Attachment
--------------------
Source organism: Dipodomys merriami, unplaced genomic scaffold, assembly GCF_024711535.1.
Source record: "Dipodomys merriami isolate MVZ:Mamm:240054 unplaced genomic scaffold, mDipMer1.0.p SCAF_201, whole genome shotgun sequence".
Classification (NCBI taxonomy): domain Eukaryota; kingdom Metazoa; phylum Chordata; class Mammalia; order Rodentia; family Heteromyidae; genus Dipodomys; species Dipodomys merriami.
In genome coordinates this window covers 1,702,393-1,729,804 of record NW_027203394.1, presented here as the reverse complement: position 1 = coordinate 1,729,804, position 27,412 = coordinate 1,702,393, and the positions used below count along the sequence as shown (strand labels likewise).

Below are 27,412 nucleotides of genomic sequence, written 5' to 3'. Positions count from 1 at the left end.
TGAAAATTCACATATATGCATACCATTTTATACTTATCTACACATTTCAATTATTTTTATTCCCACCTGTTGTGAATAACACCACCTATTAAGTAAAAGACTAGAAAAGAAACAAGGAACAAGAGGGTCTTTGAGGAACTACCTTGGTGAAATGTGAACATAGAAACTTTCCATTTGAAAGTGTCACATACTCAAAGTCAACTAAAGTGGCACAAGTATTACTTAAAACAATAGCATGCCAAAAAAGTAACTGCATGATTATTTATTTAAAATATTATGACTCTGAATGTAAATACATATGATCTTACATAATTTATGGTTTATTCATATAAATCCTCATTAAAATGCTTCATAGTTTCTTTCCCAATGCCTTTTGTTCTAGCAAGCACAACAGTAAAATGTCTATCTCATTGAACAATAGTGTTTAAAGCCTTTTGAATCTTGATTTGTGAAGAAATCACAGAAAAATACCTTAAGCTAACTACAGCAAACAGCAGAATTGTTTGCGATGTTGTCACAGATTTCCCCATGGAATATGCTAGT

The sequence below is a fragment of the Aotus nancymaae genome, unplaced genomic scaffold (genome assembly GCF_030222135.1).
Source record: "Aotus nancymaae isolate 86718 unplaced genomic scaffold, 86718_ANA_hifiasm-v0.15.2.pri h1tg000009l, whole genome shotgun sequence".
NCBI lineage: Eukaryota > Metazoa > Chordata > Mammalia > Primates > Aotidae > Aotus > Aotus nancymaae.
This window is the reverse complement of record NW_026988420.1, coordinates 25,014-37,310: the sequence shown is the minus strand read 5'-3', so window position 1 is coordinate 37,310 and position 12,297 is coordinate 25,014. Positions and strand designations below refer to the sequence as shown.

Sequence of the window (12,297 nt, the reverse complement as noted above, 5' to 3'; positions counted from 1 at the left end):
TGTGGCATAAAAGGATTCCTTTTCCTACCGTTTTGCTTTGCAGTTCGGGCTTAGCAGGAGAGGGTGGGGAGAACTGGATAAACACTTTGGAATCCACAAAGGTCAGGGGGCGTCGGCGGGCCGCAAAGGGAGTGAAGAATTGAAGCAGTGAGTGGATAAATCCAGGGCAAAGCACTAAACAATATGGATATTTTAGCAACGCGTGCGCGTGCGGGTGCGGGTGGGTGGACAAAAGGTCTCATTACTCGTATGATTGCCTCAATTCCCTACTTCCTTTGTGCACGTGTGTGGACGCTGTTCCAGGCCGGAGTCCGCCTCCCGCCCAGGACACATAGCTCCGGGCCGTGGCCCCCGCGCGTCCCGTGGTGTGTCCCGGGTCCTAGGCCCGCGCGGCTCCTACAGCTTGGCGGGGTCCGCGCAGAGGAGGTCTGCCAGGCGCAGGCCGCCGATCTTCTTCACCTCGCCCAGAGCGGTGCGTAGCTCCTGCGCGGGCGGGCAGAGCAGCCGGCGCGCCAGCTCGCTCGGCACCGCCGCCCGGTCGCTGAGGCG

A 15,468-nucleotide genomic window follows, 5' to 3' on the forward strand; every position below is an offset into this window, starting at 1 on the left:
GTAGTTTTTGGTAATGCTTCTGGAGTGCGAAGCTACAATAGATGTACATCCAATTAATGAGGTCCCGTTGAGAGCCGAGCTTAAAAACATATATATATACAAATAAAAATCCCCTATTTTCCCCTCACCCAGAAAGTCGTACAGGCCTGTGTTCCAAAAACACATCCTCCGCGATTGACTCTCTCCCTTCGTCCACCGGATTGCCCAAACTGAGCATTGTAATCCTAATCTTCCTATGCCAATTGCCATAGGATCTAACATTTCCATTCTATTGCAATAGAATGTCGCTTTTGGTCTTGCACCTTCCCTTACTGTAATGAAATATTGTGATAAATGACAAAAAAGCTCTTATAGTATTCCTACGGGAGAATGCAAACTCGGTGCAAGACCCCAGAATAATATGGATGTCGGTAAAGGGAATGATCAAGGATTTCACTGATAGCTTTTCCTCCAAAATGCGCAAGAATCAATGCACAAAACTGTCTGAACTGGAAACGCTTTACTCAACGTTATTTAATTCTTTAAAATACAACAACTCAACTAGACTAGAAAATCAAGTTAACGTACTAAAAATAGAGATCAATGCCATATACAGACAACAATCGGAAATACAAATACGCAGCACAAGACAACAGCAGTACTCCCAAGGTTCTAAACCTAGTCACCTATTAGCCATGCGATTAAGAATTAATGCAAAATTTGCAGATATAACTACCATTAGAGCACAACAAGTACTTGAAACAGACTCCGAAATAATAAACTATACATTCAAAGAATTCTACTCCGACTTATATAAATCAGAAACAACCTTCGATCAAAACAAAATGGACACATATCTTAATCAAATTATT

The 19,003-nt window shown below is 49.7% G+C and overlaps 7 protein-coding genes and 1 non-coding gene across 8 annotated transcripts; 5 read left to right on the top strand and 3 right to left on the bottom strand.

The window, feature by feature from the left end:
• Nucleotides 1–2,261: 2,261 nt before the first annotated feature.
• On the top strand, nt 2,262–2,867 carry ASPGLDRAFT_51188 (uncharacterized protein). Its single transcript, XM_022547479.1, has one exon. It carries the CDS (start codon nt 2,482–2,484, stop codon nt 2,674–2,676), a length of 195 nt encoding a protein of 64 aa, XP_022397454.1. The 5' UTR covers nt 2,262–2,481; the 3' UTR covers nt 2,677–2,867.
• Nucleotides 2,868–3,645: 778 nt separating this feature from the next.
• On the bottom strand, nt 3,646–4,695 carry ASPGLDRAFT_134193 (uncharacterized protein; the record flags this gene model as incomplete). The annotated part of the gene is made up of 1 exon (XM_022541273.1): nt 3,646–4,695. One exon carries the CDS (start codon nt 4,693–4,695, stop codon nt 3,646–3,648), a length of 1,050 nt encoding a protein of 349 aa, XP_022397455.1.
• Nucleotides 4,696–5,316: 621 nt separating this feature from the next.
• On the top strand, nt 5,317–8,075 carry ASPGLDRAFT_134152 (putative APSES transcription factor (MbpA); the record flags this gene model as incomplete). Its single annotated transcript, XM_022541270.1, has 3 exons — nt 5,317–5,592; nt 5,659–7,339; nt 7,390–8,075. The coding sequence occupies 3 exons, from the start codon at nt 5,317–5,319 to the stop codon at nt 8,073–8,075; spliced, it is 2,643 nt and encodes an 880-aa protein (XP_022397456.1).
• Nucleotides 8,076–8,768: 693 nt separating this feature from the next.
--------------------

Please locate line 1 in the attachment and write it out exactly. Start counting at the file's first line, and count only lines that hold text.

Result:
Source organism: Dipodomys merriami, unplaced genomic scaffold, assembly GCF_024711535.1.